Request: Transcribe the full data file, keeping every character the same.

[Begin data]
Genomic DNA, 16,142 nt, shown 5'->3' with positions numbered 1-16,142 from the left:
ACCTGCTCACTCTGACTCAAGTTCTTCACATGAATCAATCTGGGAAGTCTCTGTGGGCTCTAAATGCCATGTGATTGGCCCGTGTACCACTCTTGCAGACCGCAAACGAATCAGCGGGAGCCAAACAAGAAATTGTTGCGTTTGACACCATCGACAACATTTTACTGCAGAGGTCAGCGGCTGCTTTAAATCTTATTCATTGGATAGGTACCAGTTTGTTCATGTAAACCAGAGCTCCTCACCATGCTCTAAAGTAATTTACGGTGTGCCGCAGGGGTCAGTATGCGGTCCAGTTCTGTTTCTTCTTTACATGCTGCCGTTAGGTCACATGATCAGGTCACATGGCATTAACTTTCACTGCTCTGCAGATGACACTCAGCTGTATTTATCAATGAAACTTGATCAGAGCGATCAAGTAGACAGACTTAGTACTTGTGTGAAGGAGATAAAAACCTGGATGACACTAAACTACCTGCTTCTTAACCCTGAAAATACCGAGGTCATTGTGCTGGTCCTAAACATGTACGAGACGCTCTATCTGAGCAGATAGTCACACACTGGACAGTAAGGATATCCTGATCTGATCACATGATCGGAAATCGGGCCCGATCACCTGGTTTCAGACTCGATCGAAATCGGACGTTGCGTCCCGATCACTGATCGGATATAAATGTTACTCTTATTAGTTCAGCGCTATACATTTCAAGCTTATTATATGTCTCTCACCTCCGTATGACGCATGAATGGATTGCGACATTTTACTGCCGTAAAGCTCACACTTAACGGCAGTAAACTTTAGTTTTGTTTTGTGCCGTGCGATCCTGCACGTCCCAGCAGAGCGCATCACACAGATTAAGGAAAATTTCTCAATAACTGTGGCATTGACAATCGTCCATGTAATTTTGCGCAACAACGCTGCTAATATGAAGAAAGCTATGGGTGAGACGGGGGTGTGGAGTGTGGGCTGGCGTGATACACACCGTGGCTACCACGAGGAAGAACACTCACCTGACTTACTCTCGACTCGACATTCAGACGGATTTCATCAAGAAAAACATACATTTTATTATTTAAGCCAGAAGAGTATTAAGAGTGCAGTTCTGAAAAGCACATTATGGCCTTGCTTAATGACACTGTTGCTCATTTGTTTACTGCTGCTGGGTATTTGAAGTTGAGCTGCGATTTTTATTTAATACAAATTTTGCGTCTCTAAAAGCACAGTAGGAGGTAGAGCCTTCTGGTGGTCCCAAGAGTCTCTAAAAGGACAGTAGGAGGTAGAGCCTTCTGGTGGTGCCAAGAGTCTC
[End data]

Genomic DNA, 16,142 nt, shown 5'->3' with positions numbered 1-16,142 from the left:
ACCTGCTCACTCTGACTCAAGTTCTTCACATGAATCAATCTGGGAAGTCTCTGTGGGCTCTAAATGCCATGTGATTGGCCCGTGTACCACTCTTGCAGACCGCAAACGAATCAGCGGGAGCCAAACAAGAAATTGTTGCGTTTGACACCATCGACAACATTTTACTGCAGAGGTCAGCGGCTGCTTTAAATCTTATTCATTGGATAGGTACCAGTTTGTTCATGTAAACCAGAGCTCCTCACCATGCTCTAAAGTAATTTACGGTGTGCCGCAGGGGTCAGTATGCGGTCCAGTTCTGTTTCTTCTTTACATGCTGCCGTTAGGTCACATGATCAGGTCACATGGCATTAACTTTCACTGCTCTGCAGATGACACTCAGCTGTATTTATCAATGAAACTTGATCAGAGCGATCAAGTAGACAGACTTAGTACTTGTGTGAAGGAGATAAAAACCTGGATGACACTAAACTACCTGCTTCTTAACCCTGAAAATACCGAGGTCATTGTGCTGGTCCTAAACATGTACGAGACGCTCTATCTGAGCAGATAGTCACACACTGGACAGTAAGGATATCCTGATCTGATCACATGATCGGAAATCGGGCCCGATCACCTGGTTTCAGACTCGATCGAAATCGGACGTTGCGTCCCGATCACTGATCGGATATAAATGTTACTCTTATTAGTTCAGCGCTATACATTTCAAGCTTATTATATGTCTCTCACCTCCGTATGACGCATGAATGGATTGCGACATTTTACTGCCGTAAAGCTCACACTTAACGGCAGTAAACTTTAGTTTTGTTTTGTGCCGTGCGATCCTGCACGTCCCAGCAGAGCGCATCACACAGATTAAGGAAAATTTCTCAATAACTGTGGCATTGACAATCGTCCATGTAATTTTGCGCAACAACGCTGCTAATATGAAGAAAGCTATGGGTGAGACGGGGGTGTGGAGTGTGGGCTGGCGTGATACACACCGTGGCTACCACGAGGAAGAACACTCACCTGACTTACTCTCGACTCGACATTCAGACGGATTTCATCAAGAAAAACATACATTTTATTATTTAAGCCAGAAGAGTATTAAGAGTGCAGTTCTGAAAAGCACATTATGGCCTTGCTTAATGACACTGTTGCTCATTTGTTTACTGCTGCTGGGTATTTGAAGTTGAGCTGCGATTTTTATTTAATACAAATTTTGCGTCTCTAAAAGCACAGTAGGAGGTAGAGCCTTCTGGTGGTCCCAAGAGTCTCTAAAAGGACAGTAGGAGGTAGAGCCTTCTGGTGGTGCCAAGAGTCTC